Gemini (Octave Remastered Series) Erroll Garner
- 1How High the Moon (Remastered 2020)05:08
- 2It Could Happen to You (Remastered 2020)03:49
- 3Gemini (Remastered 2020)04:05
- 4When a Gypsy Makes His Violin Cry (Remastered 2020)06:25
- 5Tea for Two (Remastered 2020)05:28
- 6Something (Remastered 2020)01:51
- 7Eldorado (Remastered 2020)05:54
- 8These Foolish Things (Remind Me of You) (Remastered 2020)07:03
- 9Misty (Remastered 2020)02:47
Info for Gemini (Octave Remastered Series)
A more fitting title for this album does not exist. It is yet another example of just how well Erroll Garner knew and understood himself and his music. Perhaps his greatest talent was an ability to distill and communicate precisely who he was at any given moment. Here we find him perfectly embodying the definition of his sun sign. Whatever your views on astrology might be, all that is left to do is listen.
The Erroll Garner Octave Remastered Series represents the heart of Erroll Garner’s recorded catalog. Spanning 12 albums and the last 18 years of Garner’s career, this collection of music is among the most important in the history of jazz. It represents an artist in his prime, with full creative and commercial control of his output following his break with Columbia Records.
Erroll Garner, piano, harpsichord
Ernest McCarty, Jr., bass
Jimmie Smith, percussion
José Mangual, congas
is one of the most distinctive pianists of the jazz genre. Other than Thelonious Monk, no one is more identifiable or harder to imitate. A self-taught virtuoso, Garner devised a solo style that eliminated rhythm accompaniment. His hands worked totally independent of each other. With block chords he set the rhythmic tempo in his left hand, and with his right, he embellished on the tune, taking liberties with melody and time, often lagging behind the beat. Some jazz purists dismissed him because he maintained his style throughout his career and enjoyed popularity unknown to most jazz artists. But Garner’s interpretive abilities and technical superiority cannot be denied.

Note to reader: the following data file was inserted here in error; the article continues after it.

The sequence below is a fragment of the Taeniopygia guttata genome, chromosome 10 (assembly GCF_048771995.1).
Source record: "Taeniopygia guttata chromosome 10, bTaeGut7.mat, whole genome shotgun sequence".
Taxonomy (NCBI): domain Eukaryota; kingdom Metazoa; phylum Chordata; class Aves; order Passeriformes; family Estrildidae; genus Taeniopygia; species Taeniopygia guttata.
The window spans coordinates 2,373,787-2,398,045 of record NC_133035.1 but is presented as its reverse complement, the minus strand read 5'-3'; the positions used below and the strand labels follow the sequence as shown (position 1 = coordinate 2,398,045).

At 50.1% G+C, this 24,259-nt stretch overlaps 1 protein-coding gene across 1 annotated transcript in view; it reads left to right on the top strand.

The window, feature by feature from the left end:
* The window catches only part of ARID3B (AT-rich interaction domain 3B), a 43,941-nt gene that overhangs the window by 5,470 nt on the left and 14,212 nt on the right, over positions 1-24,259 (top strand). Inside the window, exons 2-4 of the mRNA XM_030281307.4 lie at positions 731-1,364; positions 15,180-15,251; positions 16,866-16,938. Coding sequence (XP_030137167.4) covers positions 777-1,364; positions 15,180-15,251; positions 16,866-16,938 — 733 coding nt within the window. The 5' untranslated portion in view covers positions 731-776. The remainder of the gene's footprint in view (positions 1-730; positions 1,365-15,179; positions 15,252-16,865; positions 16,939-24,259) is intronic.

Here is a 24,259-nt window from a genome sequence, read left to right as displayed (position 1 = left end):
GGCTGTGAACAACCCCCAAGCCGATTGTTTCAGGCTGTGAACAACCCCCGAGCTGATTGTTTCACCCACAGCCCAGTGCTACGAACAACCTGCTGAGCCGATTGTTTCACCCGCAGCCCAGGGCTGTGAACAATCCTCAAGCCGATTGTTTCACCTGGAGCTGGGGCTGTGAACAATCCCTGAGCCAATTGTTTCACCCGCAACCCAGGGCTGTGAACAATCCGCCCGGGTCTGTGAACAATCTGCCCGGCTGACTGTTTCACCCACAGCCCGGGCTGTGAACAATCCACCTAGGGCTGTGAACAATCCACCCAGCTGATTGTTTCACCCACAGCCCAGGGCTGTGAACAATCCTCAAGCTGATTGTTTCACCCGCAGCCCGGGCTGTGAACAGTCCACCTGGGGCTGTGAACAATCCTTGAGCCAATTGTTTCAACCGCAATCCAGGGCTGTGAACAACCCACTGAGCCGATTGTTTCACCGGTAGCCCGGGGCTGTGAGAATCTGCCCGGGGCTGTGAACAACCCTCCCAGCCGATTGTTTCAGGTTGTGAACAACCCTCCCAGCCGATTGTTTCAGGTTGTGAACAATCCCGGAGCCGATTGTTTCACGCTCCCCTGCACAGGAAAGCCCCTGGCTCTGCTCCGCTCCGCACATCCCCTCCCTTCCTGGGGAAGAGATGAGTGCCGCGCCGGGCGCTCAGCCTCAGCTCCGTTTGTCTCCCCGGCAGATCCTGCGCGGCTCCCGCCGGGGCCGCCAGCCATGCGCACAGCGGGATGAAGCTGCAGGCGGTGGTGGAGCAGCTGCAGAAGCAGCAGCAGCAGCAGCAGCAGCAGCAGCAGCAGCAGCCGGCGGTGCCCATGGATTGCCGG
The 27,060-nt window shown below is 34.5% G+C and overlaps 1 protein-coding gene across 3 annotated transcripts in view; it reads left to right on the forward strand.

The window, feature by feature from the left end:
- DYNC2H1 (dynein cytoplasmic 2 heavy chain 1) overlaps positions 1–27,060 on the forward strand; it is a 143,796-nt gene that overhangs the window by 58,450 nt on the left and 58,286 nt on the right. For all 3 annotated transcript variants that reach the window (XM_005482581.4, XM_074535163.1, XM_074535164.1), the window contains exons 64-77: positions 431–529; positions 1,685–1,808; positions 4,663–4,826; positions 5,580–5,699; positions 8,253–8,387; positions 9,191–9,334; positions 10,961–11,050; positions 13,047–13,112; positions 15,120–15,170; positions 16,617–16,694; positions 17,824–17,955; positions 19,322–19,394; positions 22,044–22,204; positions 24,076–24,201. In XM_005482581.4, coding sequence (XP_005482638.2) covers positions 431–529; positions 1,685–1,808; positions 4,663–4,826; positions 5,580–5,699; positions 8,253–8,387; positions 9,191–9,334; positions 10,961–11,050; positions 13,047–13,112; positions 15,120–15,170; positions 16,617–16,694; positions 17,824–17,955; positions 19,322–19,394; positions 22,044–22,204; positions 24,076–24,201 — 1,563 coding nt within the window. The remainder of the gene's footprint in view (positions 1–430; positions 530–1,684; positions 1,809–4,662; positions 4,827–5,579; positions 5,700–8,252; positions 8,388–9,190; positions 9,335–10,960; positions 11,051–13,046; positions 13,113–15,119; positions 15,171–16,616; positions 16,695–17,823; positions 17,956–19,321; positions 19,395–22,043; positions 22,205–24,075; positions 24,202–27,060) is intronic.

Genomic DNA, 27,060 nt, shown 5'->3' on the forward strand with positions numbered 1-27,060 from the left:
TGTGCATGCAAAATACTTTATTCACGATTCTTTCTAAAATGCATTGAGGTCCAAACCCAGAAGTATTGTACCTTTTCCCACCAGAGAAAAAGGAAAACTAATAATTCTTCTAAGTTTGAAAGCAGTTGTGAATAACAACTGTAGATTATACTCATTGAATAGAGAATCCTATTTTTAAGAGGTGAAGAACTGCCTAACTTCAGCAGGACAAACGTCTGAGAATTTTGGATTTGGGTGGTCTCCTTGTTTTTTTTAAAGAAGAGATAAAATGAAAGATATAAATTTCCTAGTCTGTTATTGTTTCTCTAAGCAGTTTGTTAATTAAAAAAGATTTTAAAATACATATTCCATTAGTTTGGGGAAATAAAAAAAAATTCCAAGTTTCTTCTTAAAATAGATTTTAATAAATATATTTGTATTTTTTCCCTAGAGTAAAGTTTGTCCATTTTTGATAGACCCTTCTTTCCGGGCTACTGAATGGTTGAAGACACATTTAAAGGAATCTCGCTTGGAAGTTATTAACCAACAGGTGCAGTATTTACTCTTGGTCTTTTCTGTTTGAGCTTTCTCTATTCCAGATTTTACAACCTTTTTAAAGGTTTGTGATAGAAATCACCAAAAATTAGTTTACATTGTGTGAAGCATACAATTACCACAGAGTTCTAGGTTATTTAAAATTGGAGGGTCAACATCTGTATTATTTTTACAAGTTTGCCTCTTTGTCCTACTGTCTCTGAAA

He made frequent TV appearances, toured five continents, fronted major symphony orchestras, and composed film scores. His compositions were for jazz piano, but in 1962, when Johnny Burke added lyrics to “Misty,” Garner’s 1954 tune soared in popularity and entered the jazz standard repertoire.
Garner began his professional career at seven, playing with the Candy Kids, and at 16 he joined the Leroy Brown band. In 1944-45 he played in a trio with bassist Slam Stewart and guitarist Tiny Grimes before setting off on his solo career.
During the ‘60s Garner established his own record label. These LP’s have been reissued on CD by Telarc and reveal Garner’s sense of humor. The title cut of That’s My Kick is a new composition based on the changes of “I Get a Kick Out of You”; the lounge set song, “More,” is remade into a burner; and Garner makes “Tea for Two” fresh, playing with the time against bongo accompaniment, and alternating between piano and harpsichord. Still, Concert By The Sea (1955) is the epitome of his artistry.
His older brother Linton, who died in 2003, was also an accomplished pianist, based in Vancouver, B.C. (Sandra Burlingame)
This album contains no booklet.